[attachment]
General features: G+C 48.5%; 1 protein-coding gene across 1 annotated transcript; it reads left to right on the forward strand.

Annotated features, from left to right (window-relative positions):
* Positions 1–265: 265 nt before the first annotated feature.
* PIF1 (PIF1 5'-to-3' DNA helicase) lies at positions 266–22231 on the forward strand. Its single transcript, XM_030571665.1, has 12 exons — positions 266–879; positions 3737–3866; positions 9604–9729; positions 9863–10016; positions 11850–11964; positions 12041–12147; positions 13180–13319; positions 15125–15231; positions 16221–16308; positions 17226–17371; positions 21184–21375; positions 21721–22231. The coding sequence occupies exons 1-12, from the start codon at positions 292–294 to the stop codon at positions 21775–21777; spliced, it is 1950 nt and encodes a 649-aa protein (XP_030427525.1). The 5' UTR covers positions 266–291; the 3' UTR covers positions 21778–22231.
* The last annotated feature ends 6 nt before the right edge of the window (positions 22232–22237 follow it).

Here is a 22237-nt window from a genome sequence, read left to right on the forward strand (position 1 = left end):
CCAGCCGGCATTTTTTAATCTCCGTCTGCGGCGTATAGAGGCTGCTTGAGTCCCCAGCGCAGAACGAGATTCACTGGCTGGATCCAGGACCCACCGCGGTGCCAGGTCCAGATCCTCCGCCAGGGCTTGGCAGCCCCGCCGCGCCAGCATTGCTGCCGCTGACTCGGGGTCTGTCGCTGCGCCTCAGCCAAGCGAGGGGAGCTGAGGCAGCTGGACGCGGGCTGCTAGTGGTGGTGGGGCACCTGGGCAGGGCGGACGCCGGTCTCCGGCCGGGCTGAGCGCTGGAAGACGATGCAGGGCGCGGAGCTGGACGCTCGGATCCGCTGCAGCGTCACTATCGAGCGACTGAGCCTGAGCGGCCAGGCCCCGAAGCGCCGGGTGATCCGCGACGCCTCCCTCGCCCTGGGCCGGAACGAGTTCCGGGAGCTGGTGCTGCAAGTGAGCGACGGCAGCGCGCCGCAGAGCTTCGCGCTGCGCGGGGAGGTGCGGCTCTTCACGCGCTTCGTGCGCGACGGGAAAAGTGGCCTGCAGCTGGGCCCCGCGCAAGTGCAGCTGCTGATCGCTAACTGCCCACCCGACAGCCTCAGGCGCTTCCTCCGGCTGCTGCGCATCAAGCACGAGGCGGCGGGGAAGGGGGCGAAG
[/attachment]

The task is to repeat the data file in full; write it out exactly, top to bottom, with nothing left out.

General features: G+C 48.5%; 1 protein-coding gene across 1 annotated transcript; it reads left to right on the forward strand.

Annotated features, from left to right (window-relative positions):
* Positions 1–265: 265 nt before the first annotated feature.
* PIF1 (PIF1 5'-to-3' DNA helicase) lies at positions 266–22231 on the forward strand. Its single transcript, XM_030571665.1, has 12 exons — positions 266–879; positions 3737–3866; positions 9604–9729; positions 9863–10016; positions 11850–11964; positions 12041–12147; positions 13180–13319; positions 15125–15231; positions 16221–16308; positions 17226–17371; positions 21184–21375; positions 21721–22231. The coding sequence occupies exons 1-12, from the start codon at positions 292–294 to the stop codon at positions 21775–21777; spliced, it is 1950 nt and encodes a 649-aa protein (XP_030427525.1). The 5' UTR covers positions 266–291; the 3' UTR covers positions 21778–22231.
* The last annotated feature ends 6 nt before the right edge of the window (positions 22232–22237 follow it).

Here is a 22237-nt window from a genome sequence, read left to right on the forward strand (position 1 = left end):
CCAGCCGGCATTTTTTAATCTCCGTCTGCGGCGTATAGAGGCTGCTTGAGTCCCCAGCGCAGAACGAGATTCACTGGCTGGATCCAGGACCCACCGCGGTGCCAGGTCCAGATCCTCCGCCAGGGCTTGGCAGCCCCGCCGCGCCAGCATTGCTGCCGCTGACTCGGGGTCTGTCGCTGCGCCTCAGCCAAGCGAGGGGAGCTGAGGCAGCTGGACGCGGGCTGCTAGTGGTGGTGGGGCACCTGGGCAGGGCGGACGCCGGTCTCCGGCCGGGCTGAGCGCTGGAAGACGATGCAGGGCGCGGAGCTGGACGCTCGGATCCGCTGCAGCGTCACTATCGAGCGACTGAGCCTGAGCGGCCAGGCCCCGAAGCGCCGGGTGATCCGCGACGCCTCCCTCGCCCTGGGCCGGAACGAGTTCCGGGAGCTGGTGCTGCAAGTGAGCGACGGCAGCGCGCCGCAGAGCTTCGCGCTGCGCGGGGAGGTGCGGCTCTTCACGCGCTTCGTGCGCGACGGGAAAAGTGGCCTGCAGCTGGGCCCCGCGCAAGTGCAGCTGCTGATCGCTAACTGCCCACCCGACAGCCTCAGGCGCTTCCTCCGGCTGCTGCGCATCAAGCACGAGGCGGCGGGGAAGGGGGCGAAG